The Web

From the Rabbi, The Scroll, June 2013 

Before becoming a rabbi, my work in Jewish environmental education often involved a group exercise: stand in a circle with a ball of string, and name something in nature. Holding the string, throw the ball to someone across the circle who names another bit of flora or fauna that’s somehow related (as predator or prey, habitat, etc.). Repeat this many times, until a web of string fills the circle. Then, when one person tugs at the string, the entire circle feels it—a physical reminder that we’re all in this together, interdependent, connected via a “web of creation.”

A spider’s intricate web naturally became the metaphor for the complex set of relationships among various beings, one touching another, some far removed yet still indirectly connected. Nowadays, “web of creation” gets just 15,000 Google hits; “spider web” gets some 4 million. But clearly “the web” means something else today: “world wide web” garners over 67 million entries (“www,” a staggering 25 billion). The same analogy that unites all species applies to all information, to everything.

Our small community is a one of many growing nodes on this web. Surf through our revamped website www.adatshalom.net, with its many resources (soon we’ll have login info and full access); such as our budding Facebook presence at “Adat Shalom Synagogue MD DC VA”. Tug at one piece of it, and see how it’s all linked.

In The Talmud and the Internet, Jonathan Rosen nicely lays out how the web is “rabbinic”: one thing leads to another. There’s an exciting and almost threatening vastness to the enterprise. An underlying unity becomes clear as one realizes that all is indeed interconnected.

Also, in Judaism as with the web, one small detail can make a wide world of difference. Variant English spellings for the Hebrew year of release, also known as shabbaton or sabbatical, are associated with different numbers of web-pages (in thousands): shemita (25), shemitta (8), shemitah (15), shemittah (27), shmita (55), shmitah (6), shmitta (28), shmittah (14). Different spellings, different perspectives. In any transliteration, the seventh year is fast upon us, starting just  fifteen months from now; and it brings us back to the “web of creation.”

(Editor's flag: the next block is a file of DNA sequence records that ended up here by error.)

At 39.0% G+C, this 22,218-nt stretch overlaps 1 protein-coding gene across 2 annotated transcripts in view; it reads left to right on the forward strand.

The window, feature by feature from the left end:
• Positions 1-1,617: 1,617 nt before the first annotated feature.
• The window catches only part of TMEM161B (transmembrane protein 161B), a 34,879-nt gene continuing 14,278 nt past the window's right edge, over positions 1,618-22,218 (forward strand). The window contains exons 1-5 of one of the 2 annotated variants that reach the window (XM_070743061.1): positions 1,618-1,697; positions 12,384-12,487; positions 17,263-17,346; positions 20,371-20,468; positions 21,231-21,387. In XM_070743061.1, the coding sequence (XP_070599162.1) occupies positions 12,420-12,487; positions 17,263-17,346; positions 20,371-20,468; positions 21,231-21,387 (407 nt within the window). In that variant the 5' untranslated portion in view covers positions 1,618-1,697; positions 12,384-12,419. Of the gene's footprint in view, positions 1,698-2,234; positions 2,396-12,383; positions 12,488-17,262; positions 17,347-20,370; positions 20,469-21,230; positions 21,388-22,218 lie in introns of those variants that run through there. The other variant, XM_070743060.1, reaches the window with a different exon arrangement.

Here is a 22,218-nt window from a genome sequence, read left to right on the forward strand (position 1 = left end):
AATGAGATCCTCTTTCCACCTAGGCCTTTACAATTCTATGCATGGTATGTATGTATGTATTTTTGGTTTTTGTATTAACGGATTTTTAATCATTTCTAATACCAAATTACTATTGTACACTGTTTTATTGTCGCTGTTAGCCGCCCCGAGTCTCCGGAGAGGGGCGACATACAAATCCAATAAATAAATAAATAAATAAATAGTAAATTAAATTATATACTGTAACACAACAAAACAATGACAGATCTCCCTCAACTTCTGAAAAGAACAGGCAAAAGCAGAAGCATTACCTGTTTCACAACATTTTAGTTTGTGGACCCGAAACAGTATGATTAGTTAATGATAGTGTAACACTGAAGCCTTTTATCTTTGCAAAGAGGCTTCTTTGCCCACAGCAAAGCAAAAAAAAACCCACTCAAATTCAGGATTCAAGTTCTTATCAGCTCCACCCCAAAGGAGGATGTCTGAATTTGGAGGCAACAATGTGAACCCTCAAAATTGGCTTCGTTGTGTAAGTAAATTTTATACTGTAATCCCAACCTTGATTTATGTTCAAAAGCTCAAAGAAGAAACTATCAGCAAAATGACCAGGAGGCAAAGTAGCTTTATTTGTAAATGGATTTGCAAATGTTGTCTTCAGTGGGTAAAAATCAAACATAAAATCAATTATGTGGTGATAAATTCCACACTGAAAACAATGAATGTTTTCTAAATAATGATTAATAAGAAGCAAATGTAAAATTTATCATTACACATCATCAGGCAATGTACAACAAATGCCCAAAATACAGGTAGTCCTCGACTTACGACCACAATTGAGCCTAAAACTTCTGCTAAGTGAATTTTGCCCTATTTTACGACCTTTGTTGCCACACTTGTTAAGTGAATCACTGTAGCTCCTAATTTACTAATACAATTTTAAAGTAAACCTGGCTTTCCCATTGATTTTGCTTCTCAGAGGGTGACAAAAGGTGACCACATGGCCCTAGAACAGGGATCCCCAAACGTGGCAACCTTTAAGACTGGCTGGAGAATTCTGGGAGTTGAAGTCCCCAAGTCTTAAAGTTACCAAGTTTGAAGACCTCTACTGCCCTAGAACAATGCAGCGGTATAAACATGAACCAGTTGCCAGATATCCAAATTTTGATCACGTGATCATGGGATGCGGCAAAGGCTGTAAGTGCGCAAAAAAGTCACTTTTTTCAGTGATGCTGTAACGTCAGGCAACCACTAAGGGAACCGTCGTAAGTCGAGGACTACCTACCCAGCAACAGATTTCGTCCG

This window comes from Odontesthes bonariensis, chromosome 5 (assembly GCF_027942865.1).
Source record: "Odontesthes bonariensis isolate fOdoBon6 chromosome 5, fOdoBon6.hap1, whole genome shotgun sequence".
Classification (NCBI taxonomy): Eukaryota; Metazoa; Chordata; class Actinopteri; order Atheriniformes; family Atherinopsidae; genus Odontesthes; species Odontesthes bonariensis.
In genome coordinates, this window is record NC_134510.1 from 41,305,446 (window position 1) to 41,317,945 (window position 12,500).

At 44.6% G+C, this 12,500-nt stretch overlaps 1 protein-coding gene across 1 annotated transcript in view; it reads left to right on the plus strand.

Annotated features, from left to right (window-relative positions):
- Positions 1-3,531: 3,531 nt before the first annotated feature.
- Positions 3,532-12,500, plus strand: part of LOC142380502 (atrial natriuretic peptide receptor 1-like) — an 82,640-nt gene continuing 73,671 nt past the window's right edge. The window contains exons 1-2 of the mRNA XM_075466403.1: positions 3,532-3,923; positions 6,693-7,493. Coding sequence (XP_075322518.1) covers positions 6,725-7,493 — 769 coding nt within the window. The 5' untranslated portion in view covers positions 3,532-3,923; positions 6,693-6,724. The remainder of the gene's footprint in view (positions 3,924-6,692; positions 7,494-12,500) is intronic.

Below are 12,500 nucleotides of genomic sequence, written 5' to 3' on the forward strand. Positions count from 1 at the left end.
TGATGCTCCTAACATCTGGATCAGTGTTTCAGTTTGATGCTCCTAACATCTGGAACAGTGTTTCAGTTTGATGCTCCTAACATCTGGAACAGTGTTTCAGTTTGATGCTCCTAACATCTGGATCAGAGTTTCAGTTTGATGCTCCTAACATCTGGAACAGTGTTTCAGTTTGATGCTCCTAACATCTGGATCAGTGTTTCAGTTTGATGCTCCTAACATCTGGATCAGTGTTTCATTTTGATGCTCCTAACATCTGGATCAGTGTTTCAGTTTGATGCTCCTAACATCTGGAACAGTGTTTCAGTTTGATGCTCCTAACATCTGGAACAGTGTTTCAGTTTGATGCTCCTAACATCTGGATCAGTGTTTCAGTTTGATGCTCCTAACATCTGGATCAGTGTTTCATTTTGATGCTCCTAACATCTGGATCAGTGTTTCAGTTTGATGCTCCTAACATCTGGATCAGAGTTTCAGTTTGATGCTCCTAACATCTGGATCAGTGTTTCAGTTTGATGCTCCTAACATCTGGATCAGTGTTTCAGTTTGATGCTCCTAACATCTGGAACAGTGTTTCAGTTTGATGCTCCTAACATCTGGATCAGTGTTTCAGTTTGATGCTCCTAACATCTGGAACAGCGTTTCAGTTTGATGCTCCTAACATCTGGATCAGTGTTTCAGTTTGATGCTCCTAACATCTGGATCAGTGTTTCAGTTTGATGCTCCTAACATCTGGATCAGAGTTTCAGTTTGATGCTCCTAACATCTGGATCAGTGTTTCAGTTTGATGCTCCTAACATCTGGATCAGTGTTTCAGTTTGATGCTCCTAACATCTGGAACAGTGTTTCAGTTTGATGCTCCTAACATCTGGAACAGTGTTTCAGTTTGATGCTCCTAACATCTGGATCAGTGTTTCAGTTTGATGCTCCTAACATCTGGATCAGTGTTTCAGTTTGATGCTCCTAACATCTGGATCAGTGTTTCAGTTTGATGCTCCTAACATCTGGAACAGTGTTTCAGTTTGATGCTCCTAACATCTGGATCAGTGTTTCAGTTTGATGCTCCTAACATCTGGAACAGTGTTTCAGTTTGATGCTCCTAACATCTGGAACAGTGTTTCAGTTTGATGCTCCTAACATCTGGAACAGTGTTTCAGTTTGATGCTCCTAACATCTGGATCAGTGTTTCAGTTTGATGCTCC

The SHMEE-tah, described recently in Lev. 25 and amplified in Deut. 15, is when the social, spiritual, and environmental realms unite—in this year of no formal agriculture, debts are released; people live off of nature’s bounty; and everyone from rich to poor to the land itself enjoys a year-long shabbat. Although the law technically applies only in Israel and only in Temple times, its values are manifold, and timely today. A few follow.

Resilient Micro-Community: Handling a year unlike other years, at the small local scale

Social Justice: Special concern for the most vulnerable; debt release; leveling the playing field

Food Justice: Eating locally, seasonally, healthily; ensuring no hunger and good nutrition for all

Sustainable Agriculture: Treating the land as a partner in creation; waste reduction; good stewardship

Ecological Sustainability: A larger ethic of relating to the land holistically; concern for animals, and Creation 

Spiritual Sustainability: Freed of workaday commitments, we focus on study, spirituality, and the interpersonal 

Redistributive Justice: All growing lands become community commons; wild and perennial produce is shared equally 

Thinking Long-Term: Living the six non-shmittah years with the awareness of “scarcity” ahead; keeping “growth” in check 

A whole Jewish movement, here and in Israel, is asking what modern shmita practices might look like—and at Adat Shalom, we will be part of that vital and timely conversation. We’re just one season away from Tishrei (September) 5774, which starts the sixth year of the shmita cycle. In this last growing year before the cessation of work, we focus in earnest on sustaining ourselves through the year-of-rest ahead. Our exploration of what this means has just begun. For us, however we spell it, shmita will soon be an English word. 

• Fred Scherlinder Dobb, Rabbi